COLUMBUS, GA - When Gov. Nathan Deal signed the state's fiscal year 2015 budget last week, final approval was realized for $4.95 million to renovate Arnold Hall, one of Columbus State's oldest classroom buildings.
Work on Arnold Hall will begin immediately following upcoming renovation of Howard Hall that's the result of a $3.95 million state appropriation last year. Howard Hall should close in June and reopen for the fall 2015 semester.
"We are tremendously thankful to the governor, our legislative delegation and the Board of Regents for helping us realize almost $10 million over the last few years for much-needed upgrades to the academic core of our campus," said Columbus State University President Tim Mescon. "We are following the recommendations of our master plan and trying hard to fund projects with private support that will complement these renovations."
Renovating Arnold Hall was recommended by the University System of Georgia's Board of Regents, but final inclusion of this and other minor capital projects was remanded to the legislature for a final recommendation. University officials worked with Columbus-area lawmakers to have the project added to the final budget. Rep. Richard Smith, Rep. Calvin Smyre, Rep. Debbie Buckner, Rep. Carolyn Hugley, Rep. John Pezold, Sen. Ed Harbison and Sen. Josh McKoon all supported the project.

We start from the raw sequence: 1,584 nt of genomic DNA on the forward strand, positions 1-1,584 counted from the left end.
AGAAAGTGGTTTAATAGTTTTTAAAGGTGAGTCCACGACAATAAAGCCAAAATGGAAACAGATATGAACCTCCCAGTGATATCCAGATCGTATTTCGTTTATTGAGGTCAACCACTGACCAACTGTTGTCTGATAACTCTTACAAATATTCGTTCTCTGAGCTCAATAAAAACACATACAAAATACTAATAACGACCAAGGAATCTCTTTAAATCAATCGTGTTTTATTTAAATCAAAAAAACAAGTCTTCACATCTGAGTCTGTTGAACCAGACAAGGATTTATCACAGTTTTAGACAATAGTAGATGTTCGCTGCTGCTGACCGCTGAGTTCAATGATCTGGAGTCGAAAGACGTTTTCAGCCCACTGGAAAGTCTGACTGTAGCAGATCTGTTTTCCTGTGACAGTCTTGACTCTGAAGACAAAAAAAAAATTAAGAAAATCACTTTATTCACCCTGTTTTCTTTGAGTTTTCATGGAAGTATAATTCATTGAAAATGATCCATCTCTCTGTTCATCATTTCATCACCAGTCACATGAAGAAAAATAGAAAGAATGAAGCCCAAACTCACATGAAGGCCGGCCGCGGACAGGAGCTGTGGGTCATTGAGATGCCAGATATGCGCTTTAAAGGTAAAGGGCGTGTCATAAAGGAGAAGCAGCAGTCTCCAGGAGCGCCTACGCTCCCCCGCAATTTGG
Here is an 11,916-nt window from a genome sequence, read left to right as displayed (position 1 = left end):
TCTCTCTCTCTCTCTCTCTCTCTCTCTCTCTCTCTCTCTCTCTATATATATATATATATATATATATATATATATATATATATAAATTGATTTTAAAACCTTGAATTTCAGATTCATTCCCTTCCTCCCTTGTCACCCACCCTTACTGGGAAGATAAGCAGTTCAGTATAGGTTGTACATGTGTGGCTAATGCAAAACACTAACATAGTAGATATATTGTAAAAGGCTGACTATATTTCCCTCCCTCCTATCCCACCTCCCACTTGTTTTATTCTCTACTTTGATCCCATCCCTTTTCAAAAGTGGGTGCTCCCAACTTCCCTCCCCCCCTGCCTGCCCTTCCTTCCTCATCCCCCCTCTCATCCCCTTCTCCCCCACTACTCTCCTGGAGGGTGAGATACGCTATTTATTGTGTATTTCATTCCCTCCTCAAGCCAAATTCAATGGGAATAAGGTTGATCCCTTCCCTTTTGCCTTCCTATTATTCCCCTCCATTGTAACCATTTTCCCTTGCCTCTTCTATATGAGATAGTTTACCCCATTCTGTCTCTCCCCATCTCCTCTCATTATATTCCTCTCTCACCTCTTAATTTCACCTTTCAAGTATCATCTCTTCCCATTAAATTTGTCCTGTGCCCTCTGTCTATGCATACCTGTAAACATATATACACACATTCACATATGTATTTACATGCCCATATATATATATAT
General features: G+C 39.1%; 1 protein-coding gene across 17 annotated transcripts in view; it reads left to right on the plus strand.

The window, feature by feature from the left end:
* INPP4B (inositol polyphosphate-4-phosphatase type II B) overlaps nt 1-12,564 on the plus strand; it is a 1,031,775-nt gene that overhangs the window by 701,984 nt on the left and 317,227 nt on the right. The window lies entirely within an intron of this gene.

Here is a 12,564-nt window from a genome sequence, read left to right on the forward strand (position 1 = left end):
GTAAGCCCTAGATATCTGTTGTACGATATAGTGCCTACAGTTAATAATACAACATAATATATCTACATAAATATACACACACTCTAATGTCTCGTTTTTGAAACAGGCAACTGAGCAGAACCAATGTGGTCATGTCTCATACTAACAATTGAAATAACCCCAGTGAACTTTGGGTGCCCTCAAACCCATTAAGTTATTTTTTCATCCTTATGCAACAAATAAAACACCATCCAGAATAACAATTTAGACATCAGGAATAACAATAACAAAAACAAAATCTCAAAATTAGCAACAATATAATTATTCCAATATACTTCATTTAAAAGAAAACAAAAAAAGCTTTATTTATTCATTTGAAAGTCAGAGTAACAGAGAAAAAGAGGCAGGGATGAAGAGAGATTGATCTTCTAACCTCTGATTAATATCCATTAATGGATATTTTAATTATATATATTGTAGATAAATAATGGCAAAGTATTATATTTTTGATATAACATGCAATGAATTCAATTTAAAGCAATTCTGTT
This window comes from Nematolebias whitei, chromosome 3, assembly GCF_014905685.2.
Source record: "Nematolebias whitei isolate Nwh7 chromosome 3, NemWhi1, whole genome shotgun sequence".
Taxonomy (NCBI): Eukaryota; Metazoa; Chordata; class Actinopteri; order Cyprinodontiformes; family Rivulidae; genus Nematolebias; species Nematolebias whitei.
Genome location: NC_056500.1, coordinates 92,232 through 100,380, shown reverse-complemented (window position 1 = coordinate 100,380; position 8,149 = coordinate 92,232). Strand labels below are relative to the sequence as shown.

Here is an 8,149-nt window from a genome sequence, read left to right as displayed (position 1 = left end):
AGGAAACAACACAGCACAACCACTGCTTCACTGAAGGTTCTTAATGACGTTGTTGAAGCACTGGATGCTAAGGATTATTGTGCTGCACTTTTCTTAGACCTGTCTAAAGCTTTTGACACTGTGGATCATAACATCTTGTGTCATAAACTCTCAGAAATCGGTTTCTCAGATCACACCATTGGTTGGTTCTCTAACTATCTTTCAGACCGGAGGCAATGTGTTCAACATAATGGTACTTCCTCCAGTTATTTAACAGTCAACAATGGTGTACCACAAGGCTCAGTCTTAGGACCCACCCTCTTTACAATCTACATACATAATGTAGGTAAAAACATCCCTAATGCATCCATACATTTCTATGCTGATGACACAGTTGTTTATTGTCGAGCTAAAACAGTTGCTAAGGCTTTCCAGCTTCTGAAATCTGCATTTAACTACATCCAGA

Deal is expected to mention the project when he speaks at Columbus State's commencement on Monday.
Both renovation projects are part of a long-range plan to revitalize the academic core of Columbus State University's main campus. With support from Sasaki Associates, a nationally respected planning and design firm, the university envisions a series of projects to enhance CSU's main campus by improving the quality of the physical and academic environment. Improvements have evolved through careful analysis of university space with a focus on adaptive reuse of outdated and inefficient space not reflective of a contemporary, student-focused, engaged university.
Planners realized that Arnold Hall is cramped, its classrooms are outdated and the building contains limited student support relative to the intensity of its use as a classroom building. Additionally, it is not handicap accessible.
The university is trying to upgrade Arnold and nearby buildings to meet the needs of today's students and to meet the feel, usability and look created by newer facilities built on campus exclusively with private funds, Mescon said.
"Just as we did with Howard Hall, I'm asking the provost to convene a faculty-led committee to guide the work that will be done on Arnold Hall so we can best meet the needs of our current faculty members and the demands of our future students," Mescon said.
"Hopefully, next year we will have good news about our next planned project — a major laboratory addition to LeNoir Hall and a new learning commons addition to the main library," Mescon said. "We're working feverishly to raise private money to meet the state's demand that we bank some money locally before a capital project of that size will be considered."
The fiscal year 2015 budget, which takes effect with the start of the fiscal year on July 1, also includes the largest single-year increase in k-12 funding in seven years and money for some merit and/merit pay increases.